The recent death of Yale graduate student Annie Le and the subsequent arrest of lab technician Raymond J. Clark III — who is alleged to have murdered her — has thrust the topic of workplace violence back into the national headlines.
While workplace violence prevention has typically focused on the role of the human resources department, there are several aspects of the problem that can be alleviated by having the proper safety plans and security procedures in place, and by the facility itself.
To that end, facility professionals interested in reviewing their workplace violence prevention policies may want to check out the IFMA Foundation’s recent report entitled “Violence in the Workplace: The Role of the Facility Manager.”
Written by Wayne D. Veneklasen, Ph.D., CFM, and Donald W. Barnes Jr., CPP, the report looks at the history of violence in the workplace, examines the scope of the problem, describes the statutes surrounding it and concludes with a focus on planning, response and recovery. It takes the perspective of the building owner and facility manager while outlining the steps they can take to help mitigate this problem.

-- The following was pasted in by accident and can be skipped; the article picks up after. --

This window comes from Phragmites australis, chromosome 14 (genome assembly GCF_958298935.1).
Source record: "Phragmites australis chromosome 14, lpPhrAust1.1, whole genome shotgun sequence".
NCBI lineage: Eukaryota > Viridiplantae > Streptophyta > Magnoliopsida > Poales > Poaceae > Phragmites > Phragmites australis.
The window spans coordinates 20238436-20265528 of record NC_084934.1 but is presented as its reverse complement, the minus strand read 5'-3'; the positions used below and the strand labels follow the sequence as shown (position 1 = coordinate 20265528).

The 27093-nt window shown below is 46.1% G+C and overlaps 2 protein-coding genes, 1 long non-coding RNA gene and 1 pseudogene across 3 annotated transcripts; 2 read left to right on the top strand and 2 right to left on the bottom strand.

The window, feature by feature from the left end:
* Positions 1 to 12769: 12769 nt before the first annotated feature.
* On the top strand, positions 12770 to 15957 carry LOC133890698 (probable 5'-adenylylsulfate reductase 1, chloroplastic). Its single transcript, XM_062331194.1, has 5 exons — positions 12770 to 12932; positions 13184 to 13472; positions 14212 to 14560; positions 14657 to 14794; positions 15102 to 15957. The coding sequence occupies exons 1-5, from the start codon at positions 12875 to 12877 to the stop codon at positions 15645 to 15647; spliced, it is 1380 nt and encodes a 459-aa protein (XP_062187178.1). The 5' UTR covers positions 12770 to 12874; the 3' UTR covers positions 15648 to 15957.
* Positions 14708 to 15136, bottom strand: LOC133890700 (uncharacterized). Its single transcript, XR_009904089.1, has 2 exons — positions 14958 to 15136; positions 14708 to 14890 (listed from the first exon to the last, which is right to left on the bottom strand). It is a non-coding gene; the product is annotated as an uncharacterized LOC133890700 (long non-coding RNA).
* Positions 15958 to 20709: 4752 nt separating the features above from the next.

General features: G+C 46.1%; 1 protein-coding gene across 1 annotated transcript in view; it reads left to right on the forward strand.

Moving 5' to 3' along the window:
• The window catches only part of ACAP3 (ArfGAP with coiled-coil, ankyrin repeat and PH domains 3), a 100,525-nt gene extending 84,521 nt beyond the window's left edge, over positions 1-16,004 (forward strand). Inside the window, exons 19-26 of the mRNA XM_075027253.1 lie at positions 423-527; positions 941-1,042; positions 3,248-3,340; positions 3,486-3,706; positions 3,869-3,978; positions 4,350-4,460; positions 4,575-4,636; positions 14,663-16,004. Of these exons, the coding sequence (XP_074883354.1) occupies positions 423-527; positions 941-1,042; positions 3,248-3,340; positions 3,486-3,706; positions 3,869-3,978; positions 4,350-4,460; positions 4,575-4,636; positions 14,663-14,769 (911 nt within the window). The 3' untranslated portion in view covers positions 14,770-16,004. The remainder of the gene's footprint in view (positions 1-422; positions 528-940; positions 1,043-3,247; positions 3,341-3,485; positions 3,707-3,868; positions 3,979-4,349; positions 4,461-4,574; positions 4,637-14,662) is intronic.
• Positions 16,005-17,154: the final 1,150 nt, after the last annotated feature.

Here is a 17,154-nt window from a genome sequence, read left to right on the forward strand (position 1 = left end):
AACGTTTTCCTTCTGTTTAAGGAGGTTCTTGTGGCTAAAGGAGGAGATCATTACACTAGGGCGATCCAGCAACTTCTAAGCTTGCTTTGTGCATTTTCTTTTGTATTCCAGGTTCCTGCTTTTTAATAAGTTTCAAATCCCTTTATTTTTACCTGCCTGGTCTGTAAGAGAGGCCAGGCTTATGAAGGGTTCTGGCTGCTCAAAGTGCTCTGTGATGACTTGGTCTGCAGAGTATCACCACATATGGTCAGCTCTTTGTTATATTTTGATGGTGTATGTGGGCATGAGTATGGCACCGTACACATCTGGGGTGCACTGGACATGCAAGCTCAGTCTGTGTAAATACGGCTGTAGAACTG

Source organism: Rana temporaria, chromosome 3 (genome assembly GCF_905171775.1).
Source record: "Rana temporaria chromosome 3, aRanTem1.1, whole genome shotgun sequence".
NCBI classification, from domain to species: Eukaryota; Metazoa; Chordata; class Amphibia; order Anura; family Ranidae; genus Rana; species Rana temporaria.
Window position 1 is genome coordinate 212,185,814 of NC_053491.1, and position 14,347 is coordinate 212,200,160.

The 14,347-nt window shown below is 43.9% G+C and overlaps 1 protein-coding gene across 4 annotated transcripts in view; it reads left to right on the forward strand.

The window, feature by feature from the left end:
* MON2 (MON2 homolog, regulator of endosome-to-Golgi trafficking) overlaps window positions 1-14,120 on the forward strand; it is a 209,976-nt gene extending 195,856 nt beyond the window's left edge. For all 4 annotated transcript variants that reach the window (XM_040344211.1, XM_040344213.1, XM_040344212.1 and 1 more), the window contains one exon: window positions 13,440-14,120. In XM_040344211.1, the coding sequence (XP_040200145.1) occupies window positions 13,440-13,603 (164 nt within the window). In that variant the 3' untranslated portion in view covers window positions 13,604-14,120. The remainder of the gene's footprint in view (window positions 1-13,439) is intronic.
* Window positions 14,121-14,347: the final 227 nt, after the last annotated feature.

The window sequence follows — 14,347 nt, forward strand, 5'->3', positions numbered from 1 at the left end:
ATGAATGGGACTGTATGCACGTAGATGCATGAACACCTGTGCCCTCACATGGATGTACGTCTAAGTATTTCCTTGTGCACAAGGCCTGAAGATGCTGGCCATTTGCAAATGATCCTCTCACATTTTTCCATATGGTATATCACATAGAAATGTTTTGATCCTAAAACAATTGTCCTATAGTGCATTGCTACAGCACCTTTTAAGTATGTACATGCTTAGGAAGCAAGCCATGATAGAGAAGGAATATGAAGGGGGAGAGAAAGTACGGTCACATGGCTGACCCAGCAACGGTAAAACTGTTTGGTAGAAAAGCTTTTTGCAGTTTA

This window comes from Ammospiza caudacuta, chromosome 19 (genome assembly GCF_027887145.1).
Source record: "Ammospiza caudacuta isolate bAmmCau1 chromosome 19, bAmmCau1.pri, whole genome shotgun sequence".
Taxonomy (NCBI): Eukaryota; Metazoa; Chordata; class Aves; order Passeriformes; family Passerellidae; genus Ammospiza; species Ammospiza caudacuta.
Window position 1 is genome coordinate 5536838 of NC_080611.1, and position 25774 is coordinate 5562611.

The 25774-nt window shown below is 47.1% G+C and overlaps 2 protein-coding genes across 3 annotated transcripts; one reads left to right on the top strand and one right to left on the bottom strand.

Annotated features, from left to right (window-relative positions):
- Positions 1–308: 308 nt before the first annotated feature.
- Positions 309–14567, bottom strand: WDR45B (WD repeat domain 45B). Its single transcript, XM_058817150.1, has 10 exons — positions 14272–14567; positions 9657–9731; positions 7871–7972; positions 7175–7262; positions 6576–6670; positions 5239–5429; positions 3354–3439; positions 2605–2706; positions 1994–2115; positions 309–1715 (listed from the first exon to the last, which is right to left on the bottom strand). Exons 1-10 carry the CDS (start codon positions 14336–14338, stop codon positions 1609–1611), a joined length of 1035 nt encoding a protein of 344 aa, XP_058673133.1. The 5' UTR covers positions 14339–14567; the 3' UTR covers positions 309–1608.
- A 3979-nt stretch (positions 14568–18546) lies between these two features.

The report was made possible through contributions donated in memory of W. David Beverly, the late husband of Linda Beverly, CAE, IFMA’s vice president of administration. A long-time engineer at the National Aeronautics and Space Administration, David Beverly was killed on April 20, 2007, at Johnson Space Center in Houston, Texas, by a contract engineer who shot him and held another coworker hostage before committing suicide. This senseless act impacted the lives of countless people and underscored the very real threat posed by violence in the workplace.
To obtain a free copy of the report, visit www.ifmafoundation.org.